Firstly, Hippo and Carthage state that 1 Esdras and 2 Esdras are canonical. They are referring here to the Septuagint version of 1 and 2 Esdras. In this version 1 Esdras is the Apocryphal additions to Ezra while 2 Esdras is the Jewish version of Ezra-Nehemiah from the Jewish canon. The Council of Trent however states that 1 Esdras is actually Ezra from the Jewish canon and 2 Esdras is Nehemiah from the Jewish canon.
No. The Septuagint (LXX) uses different names for books than the Hebrew Bible. Hippo and Carthage use the term “2 books of Esdras” which refers to Ezra and Nehemiah just as Trent indicates. This is how all of the Fathers understood it.
Secondly, Hippo and Carthage state that Solomon wrote 5 books of the Old Testament when in actuality he wrote only 3.
Proverbs, Ecclesiastes, Wisdom of Solomon, & Song of Solomon were always attributed to Solomon (as were a few canonical psalms). Job was sometimes attributed to him in the Early Church because it was a Wisdom Book and all OT wisdom books were attributed to Solomon by some scholars. NB: the listing stated “5 books of Solomon” which was a euphemism for “OT wisdom literature.” It was NOT a declaration of authorship per se in the modern sense.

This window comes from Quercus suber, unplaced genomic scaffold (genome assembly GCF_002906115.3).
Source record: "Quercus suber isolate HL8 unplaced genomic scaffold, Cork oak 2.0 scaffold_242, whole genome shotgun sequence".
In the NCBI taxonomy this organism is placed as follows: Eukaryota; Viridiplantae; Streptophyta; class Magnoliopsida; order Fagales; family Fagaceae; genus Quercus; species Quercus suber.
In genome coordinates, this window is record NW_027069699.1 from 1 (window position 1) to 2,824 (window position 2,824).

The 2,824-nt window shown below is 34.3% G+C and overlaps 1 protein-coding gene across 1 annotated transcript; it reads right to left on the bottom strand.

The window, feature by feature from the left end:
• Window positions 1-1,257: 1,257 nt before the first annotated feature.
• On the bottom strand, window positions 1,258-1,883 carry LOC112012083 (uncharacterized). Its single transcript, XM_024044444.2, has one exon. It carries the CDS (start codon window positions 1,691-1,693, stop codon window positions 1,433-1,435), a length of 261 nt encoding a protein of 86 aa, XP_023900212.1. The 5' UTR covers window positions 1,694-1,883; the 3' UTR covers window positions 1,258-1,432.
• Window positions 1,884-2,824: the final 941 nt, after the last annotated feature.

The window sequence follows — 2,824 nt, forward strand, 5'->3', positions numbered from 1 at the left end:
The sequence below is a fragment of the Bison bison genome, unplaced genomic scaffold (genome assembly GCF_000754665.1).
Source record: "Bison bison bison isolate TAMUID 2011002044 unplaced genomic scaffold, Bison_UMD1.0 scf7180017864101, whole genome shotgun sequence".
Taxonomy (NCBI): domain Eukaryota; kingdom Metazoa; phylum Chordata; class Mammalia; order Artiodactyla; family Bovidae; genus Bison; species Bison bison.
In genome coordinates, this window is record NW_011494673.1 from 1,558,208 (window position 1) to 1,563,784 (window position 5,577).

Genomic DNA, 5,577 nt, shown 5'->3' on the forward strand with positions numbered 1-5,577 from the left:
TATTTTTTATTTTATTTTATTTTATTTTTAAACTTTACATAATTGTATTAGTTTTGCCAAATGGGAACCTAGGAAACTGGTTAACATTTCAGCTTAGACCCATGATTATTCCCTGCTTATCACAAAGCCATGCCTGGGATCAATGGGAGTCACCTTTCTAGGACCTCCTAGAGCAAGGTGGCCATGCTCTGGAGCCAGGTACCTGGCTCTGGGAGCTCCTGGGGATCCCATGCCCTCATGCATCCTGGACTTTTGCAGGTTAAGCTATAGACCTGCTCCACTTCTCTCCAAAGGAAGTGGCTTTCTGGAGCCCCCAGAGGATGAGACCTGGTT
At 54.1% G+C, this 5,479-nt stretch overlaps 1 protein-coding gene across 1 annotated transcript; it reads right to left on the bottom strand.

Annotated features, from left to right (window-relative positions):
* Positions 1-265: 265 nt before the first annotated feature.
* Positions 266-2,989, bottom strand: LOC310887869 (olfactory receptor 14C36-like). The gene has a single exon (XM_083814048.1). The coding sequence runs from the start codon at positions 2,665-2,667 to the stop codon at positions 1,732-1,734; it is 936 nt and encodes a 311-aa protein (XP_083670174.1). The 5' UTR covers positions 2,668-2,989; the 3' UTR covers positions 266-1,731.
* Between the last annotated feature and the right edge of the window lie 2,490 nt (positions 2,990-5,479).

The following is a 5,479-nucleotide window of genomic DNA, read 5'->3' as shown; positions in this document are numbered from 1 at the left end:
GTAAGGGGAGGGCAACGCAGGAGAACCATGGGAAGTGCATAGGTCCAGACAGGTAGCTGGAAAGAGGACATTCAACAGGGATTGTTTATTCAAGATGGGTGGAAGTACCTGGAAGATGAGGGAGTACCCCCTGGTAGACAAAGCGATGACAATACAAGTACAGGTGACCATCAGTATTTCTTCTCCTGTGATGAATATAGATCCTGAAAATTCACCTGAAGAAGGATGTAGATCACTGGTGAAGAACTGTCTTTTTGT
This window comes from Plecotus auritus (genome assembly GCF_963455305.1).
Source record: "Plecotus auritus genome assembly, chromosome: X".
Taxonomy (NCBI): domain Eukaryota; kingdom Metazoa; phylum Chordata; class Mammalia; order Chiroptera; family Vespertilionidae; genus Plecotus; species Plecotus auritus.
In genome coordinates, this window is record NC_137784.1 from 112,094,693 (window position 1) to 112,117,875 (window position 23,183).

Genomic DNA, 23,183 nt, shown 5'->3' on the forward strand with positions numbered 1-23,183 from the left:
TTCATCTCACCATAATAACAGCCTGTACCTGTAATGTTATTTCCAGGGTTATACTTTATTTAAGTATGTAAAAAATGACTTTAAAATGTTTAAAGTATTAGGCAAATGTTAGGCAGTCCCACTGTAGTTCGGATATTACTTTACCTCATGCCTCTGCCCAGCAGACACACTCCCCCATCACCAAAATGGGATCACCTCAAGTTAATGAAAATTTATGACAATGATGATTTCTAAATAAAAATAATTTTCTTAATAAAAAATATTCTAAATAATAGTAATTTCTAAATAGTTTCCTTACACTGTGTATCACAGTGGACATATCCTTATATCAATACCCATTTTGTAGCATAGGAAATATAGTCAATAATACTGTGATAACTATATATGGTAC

A second major point that proves the Roman Catholic claims to be spurious is the fact that the universal practice of the Church as a whole up to the time of the Reformation was to follow the judgment of Jerome who rejected the Old Testament Apocrypha on the grounds that these books were never part of the Jewish canon.
This is whopper of a lie! The Church used the deuterocanon without qualms up until just before the Reformation as noted earlier. Some Catholic scholars around the time of the Reformation had misgivings about the Deuteros. They were out of touch with the Magisterium (i.e. Lyons and Florence) and Church usage (e.g., St. Augustine and St. Thomas Aquinas. St. Jerome’s opinions are his own and do not reflect the Magisterium. It seems that Protestantss are always trying to pit the opinion of some single figure swimming against the tide as if that single opinion somehow is superior to that of the Church as a whole.